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"I" in ACID - Isolation

Published on 5th Jul 2021

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After talking about the "A" and the "C" in ACID, let's talk about the "I" in ACID - Isolation. In this one, we do a micro-dive into Isolation in the context of database. We will take a detailed look into Isolation, understand its importance, functioning, and how the database implements it.

What is Isolation?

Isolation is the ability of the database to concurrently process multiple transactions in a way that changes made in one does not affect the other. A simple analogy is how we have to make our data structures and variables thread-safe in a multi-threaded (concurrent) environment.

And similar to how we use Mutex and Semaphores to protect variables, the database uses locks (shared and exclusive) to protect transactions from one another.

https://user-images.githubusercontent.com/4745789/124764636-caf07280-df52-11eb-8d6b-d9d316d31102.png

Why is Isolation important?

Isolation is one of the most important properties of any database engine, the absence of which directly impacts the integrity of the data.

Example 1: Cowin Portal

When 500 slots open for a hospital, the system has to ensure that a max of 500 people can book their slots.

Example 2: Flash Sale

When Xiaomi conducts a flash sale with 100k units, the system has to ensure that orders of a max of 100k units are placed.

Example 3: Flight Booking

If a flight has a seating capacity of 130, the airlines cannot have a system that allows ticket booking of more than that.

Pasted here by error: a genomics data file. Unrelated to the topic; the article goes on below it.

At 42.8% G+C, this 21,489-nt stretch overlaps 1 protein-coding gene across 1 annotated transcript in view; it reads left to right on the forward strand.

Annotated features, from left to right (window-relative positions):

Example 4: Money transfers

When two or more transfers happen on the same account simultaneously, the system has to ensure that the end state is consistent with no mismatch of the amount. Sum of total money across all the parties to remain constant.

The isolation property of a database engine allows the system to put these checks on the database, which ensures that the data never goes into an inconsistent state even when hundreds of transactions are executing concurrently.

How is isolation implemented?

A transaction before altering any row takes a lock (shared or exclusive) on that row, disallowing any other transaction to act on it. The other transactions might have to wait until the first one either commits or rollbacks.

The granularity and the scope of locking depend on the isolation level configured. Every database engine supports multiple Isolation levels, which determines how stringent the locking is. The 4 isolation levels are

  • Serializable
  • Repeatable reads
  • Read committed
  • Read uncommitted

We will discuss Isolation Levels in detail in some other essay.

References


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